If you develop the types of symptoms that are commonly reported a day or so after vaccination and you have NO respiratory symptoms (no cough, shortness of breath, sore throat, runny nose or loss of smell), it is more likely that you are having an expected response to the vaccine. You should call your doctor and ask for advice if you have any respiratory symptoms, are unsure, or think you might have been exposed to someone with COVID-19.

Will I be protected from COVID-19 once I get the vaccine?

Making safe and effective COVID-19 vaccines available to all Australians is a key component of Australia’s strategy for protecting the community from COVID-19.

No vaccines offer total immunity but help to reduce the spread of infection and severity of illness if you are infected.

After you get the vaccine, it is important to continue practising good hygiene, physical distancing, and staying home if you're sick and getting tested for COVID-19.

Is one vaccine better than the other?

Providing access to safe and effective COVID-19 vaccines for everyone in Australia is a priority for the Australian Government. The TGA assesses all COVID-19 vaccines before they can be used in Australia.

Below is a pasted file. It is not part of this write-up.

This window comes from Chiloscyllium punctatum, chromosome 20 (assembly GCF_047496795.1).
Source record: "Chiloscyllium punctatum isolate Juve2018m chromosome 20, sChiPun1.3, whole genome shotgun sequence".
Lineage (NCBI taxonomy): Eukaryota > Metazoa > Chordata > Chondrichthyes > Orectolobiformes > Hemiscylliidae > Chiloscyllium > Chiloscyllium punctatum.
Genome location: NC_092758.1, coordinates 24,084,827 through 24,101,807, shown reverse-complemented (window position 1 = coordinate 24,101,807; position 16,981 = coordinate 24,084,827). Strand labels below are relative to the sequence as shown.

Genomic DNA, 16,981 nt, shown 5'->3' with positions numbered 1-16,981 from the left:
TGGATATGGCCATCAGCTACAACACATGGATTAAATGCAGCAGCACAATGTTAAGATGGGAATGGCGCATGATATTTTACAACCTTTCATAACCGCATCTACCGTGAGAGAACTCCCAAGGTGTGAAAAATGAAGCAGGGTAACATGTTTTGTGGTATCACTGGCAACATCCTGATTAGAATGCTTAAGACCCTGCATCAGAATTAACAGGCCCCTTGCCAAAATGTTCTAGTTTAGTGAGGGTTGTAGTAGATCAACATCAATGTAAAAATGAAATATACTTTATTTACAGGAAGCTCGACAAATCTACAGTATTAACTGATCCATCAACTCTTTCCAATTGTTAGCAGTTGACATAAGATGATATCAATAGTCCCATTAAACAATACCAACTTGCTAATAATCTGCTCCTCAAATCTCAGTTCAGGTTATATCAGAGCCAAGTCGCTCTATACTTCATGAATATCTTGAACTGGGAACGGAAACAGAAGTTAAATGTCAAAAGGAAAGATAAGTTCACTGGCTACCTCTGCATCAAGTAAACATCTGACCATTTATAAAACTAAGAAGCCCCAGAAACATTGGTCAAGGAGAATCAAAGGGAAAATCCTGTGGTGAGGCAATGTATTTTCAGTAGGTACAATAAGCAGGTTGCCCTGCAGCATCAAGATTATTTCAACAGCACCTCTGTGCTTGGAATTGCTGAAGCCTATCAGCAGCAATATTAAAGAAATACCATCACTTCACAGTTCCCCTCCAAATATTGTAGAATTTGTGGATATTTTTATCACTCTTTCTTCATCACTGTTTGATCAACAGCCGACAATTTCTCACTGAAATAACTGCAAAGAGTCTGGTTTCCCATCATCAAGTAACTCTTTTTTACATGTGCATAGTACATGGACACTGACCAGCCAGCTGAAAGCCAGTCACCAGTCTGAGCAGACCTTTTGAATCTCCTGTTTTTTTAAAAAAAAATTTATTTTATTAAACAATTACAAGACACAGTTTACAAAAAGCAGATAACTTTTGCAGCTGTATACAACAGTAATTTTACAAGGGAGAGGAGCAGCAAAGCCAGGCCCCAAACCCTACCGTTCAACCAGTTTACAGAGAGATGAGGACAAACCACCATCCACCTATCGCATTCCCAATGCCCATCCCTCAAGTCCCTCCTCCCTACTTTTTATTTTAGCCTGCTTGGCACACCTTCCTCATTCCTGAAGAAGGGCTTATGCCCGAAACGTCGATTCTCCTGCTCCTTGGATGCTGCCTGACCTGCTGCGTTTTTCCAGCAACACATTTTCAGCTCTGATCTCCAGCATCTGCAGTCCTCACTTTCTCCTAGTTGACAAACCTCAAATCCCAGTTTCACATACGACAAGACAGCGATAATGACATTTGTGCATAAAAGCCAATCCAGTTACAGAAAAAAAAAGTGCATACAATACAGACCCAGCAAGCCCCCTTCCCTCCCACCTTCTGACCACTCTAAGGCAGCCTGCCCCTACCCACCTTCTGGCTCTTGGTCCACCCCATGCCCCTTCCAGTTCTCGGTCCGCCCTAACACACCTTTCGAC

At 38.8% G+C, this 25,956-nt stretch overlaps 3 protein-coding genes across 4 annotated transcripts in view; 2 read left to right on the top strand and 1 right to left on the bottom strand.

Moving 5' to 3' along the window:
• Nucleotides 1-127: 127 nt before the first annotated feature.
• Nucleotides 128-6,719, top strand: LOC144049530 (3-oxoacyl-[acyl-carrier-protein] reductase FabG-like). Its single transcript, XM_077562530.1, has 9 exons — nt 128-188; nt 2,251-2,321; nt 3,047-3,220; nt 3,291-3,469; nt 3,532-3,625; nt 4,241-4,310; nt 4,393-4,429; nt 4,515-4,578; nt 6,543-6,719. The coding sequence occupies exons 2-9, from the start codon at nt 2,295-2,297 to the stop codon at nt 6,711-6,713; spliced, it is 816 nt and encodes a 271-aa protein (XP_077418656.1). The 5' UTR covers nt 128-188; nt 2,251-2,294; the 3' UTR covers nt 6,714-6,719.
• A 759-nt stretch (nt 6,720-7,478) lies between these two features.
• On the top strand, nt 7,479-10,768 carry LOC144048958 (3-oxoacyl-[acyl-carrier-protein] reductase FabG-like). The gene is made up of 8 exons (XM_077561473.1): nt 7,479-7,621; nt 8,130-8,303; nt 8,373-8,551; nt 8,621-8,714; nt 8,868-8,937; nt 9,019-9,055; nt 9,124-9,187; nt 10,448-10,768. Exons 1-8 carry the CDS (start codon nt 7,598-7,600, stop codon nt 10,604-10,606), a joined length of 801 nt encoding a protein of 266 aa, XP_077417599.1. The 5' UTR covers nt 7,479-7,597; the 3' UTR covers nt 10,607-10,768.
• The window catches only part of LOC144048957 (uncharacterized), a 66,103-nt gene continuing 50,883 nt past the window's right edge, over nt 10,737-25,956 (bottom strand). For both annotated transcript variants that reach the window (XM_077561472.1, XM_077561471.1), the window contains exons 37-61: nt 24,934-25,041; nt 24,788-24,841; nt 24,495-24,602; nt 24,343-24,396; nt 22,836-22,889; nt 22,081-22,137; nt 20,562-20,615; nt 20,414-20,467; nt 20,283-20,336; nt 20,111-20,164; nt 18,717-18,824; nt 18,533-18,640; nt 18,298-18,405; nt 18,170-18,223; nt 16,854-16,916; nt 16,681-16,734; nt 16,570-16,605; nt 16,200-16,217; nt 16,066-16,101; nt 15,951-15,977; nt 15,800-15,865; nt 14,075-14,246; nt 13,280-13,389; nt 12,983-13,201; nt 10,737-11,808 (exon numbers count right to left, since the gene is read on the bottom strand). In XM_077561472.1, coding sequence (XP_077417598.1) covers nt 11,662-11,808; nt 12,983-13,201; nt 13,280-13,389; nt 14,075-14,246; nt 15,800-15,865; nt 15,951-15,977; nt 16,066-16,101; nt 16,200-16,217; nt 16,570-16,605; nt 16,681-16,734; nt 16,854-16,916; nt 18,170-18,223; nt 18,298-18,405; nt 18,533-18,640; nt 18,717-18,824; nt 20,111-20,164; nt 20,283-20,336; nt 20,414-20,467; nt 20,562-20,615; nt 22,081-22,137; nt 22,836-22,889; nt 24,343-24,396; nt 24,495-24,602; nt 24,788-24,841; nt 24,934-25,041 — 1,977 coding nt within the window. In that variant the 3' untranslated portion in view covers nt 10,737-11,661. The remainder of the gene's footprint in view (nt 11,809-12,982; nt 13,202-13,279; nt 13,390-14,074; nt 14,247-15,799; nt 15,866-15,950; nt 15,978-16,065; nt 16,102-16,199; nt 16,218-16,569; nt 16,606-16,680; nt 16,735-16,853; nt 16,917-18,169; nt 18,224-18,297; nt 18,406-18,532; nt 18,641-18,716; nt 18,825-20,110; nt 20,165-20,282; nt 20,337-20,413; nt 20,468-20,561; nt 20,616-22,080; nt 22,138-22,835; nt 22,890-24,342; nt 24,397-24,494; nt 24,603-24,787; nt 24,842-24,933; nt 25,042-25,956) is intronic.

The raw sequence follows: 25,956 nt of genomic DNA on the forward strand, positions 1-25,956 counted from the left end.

Both vaccines approved by the TGA have been proven to be safe and effective in protecting against COVID-19 illness, including severe disease.

What are the possible side effects of the COVID-19 vaccine? Will I feel unwell after vaccination?

All vaccines can cause side effects. Usually these are mild. You may experience minor side effects following vaccination. Most side effects last no more than a couple of days and you will recover without any problems.

About a third of people who have received a COVID-19 vaccine to date in Western Australia report experiencing some symptoms when contacted by SMS 3 days after vaccination. The most common side effects after COVID-19 vaccination are usually mild and include:

  • pain, redness and/or swelling where you received the needle
  • headache
  • fatigue
  • muscle and/or joint ache
  • mild fever.

When they occur, these symptoms typically start within 24 hours of vaccination, last 1 to 2 days, and resolve without treatment.